What is a tribunal?
A Tribunal is the Church court for a local Roman Catholic diocese. It adjudicates internal Church legal affairs, including petitions for declarations of nullity of marriage. A Tribunal is composed of the Judicial Vicar, other judges, and court officers, such as Promotors of Justice, Defenders of the Bond, Advocates and Auditors. The Philadelphia Tribunal is a Metropolitan Tribunal because it is the court of the Metropolitan Episcopal See of Philadelphia. It is the appeal court for all of the Roman Catholic dioceses of Pennsylvania.
What is an annulment?
Marriages are to be performed legally and validly. Legally means the marriage is properly performed according to civil and religious regulations. Validly means that when the people marry, their intentions, their understanding of marriage, and their ability to enter marriage are sufficient. In the Catholic Church for one to marry validly one must have the intention to enter a permanent faithful union that is open to the possibility of children. In the Catholic Church marriage is understood to be a community of life for a man and a woman, for their mutual, interpersonal growth and for the procreation and education of children. Finally, one must have the basic physical, emotional, and psychological ability to understand the intentions and meaning of marriage and to intend and fulfill them.
For all marriages, this validity is presumed. The Catholic Church cannot end or break a valid marriage bond between two baptized persons. The Church can examine the presumed valid marriage bond to see if the bond really existed. This procedure is what the annulment process is all about. When one of the spouses requests it, the Church has the obligation to investigate the validity of a marriage. This investigation does not mean that the case is proved, only that the marriage has to be examined.
What is the court fee?
The administrative cost of the Tribunal is $800.00 per case. However, for those initiating a case who live in the Archdiocese of Philadelphia there are no longer court fees as of 2016. In these cases Pope Francis encourages those who are able to make a contribution to do so in order to offset the expenses of the Tribunal. Any contribution toward this cost is greatly appreciated after your case has been completed.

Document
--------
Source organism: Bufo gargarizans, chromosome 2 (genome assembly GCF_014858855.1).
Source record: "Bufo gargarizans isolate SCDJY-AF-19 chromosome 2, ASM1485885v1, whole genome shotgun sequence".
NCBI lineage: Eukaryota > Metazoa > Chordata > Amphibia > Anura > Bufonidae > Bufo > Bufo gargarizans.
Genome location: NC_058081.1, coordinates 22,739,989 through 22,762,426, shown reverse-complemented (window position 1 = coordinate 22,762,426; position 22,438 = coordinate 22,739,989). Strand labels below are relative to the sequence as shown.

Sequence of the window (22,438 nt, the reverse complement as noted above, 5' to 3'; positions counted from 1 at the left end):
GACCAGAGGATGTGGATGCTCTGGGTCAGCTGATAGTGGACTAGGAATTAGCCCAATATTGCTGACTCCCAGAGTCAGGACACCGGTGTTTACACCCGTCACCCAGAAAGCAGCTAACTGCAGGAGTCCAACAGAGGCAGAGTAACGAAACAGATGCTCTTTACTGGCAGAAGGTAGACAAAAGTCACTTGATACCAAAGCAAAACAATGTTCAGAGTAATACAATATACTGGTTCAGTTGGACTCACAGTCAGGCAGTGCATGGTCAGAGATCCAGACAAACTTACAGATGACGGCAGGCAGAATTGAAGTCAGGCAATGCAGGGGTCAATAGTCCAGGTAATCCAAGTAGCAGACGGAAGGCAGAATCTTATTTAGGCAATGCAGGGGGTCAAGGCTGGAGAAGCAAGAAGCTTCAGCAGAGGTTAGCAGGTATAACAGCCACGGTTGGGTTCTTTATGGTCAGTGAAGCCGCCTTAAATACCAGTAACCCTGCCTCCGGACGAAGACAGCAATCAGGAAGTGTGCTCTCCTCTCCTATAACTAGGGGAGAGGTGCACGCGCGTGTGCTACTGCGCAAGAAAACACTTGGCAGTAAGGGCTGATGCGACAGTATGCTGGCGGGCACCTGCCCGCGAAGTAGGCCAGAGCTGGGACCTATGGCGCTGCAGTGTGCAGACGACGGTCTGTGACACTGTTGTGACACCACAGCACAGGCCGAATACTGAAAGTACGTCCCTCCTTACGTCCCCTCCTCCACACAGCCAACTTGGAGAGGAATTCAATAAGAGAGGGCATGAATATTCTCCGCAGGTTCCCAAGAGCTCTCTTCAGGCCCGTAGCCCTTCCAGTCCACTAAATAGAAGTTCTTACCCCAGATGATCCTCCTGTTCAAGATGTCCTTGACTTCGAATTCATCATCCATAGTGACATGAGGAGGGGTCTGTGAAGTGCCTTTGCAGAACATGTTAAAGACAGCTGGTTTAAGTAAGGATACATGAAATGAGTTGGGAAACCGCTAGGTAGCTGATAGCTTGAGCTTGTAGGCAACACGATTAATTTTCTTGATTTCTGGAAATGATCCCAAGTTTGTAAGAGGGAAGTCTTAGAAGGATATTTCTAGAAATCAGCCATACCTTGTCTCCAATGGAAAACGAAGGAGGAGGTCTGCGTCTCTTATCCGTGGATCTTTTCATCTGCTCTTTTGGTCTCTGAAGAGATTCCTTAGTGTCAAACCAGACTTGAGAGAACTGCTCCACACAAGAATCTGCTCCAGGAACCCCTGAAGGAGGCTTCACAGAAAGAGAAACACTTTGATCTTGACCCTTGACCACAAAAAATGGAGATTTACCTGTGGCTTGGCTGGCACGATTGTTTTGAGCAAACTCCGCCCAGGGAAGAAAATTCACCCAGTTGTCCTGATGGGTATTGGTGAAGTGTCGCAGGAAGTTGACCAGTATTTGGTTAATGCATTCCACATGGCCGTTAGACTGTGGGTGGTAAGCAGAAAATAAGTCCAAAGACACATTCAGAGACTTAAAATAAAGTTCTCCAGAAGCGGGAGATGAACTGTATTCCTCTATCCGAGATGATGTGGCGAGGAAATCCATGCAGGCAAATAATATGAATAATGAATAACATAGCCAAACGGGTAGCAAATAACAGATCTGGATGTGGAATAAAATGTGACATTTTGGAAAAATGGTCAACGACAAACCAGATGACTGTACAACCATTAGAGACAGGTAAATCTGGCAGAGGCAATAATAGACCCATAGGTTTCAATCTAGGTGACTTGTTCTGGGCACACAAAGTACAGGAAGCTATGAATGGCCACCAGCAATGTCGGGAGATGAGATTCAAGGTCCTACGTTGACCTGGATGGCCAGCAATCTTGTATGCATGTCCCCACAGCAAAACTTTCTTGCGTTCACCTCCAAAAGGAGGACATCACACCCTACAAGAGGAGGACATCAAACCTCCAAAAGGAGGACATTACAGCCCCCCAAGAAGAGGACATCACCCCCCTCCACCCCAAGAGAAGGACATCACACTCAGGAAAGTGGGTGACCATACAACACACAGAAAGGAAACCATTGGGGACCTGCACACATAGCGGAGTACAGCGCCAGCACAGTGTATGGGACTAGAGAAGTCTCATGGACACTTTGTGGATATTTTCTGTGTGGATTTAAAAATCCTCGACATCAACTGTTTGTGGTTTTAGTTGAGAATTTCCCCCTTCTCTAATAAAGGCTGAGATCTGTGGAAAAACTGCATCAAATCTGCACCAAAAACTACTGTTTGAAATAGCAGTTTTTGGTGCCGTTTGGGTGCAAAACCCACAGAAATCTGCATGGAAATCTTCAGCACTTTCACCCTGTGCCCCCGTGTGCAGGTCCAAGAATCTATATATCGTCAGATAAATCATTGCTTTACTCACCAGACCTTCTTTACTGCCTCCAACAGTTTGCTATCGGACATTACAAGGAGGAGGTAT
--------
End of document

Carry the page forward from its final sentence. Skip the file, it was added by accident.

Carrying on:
Who can petition for a Declaration of Nullity, or an annulment?
Anyone who has been previously married and divorced and now wishes to marry in the Catholic Church must petition for a declaration of nullity.
The party who petitions the tribunal for a Declaration of Nullity is called the PETITIONER. The other party who is asked to respond to the petition for a declaration of nullity is called the RESPONDENT.
What tribunal is competent to hear my case?
Matrimonial cases can be initiated at any tribunal where a Petitioner lives or has a residence. These cases can also begin in the tribunal of the diocese in which the marriage occurred or in which the Respondent lives.
How do I begin a case in the Archdiocese of Philadelphia?
To begin a case, please click on the “Application and Forms” tab at the top of this page or call the Tribunal at 215-587-3750.
What happens if I do not know where my former spouse lives?
Once your formal testimony has been taken, your former spouse will be cited by the Tribunal. The former spouse will be notified of the grounds and reasons for the basis of the Petition. If you do not have an address for your former spouse you need to provide the Tribunal with an explanation as to why that is so and what steps you took to locate your former spouse.
What is the length of the process?
Each case is unique. The time required for a given case is governed by the cooperation of the parties, the witnesses, and the number of cases ahead of yours. Unopposed cases are usually completed in four to six months.
Does it make a difference if my former spouse participates in the process?
Canon Law, or Catholic Church Law, protects the right of both parties, the Petitioner and the Respondent, to provide testimony. If the Respondent chooses not to respond to the citations of the Tribunal then the case proceeds without their testimony.
What if my annulment is not granted or if I am opposed to a Declaration of Nullity?
Either one of the parties can appeal any decision of the Tribunal to a higher court.
What does a Declaration of Nullity say about the legitimacy of my children?
A Declaration of Nullity says nothing about the legitimacy of children born in a marriage. The determination of a child as legitimate or illegitimate has its roots in societies where inheritance and other legal matters were born of a marriage from which he or she could be considered an heir. The Catholic Church presumes that the parties entered a marriage in good faith, according to the law of the Church. Church law states that children conceived or born of such a marriage are legitimate. Although the current Code of Canon Law does speak of legitimacy and illegitimacy in regards to children, this is only for the benefit of those parts of the world, which are fewer and fewer, where Church law has civil consequences.
Parents are always responsible for their children. Even if a declaration of nullity is granted it never negates parenthood nor its natural or civil responsibilities.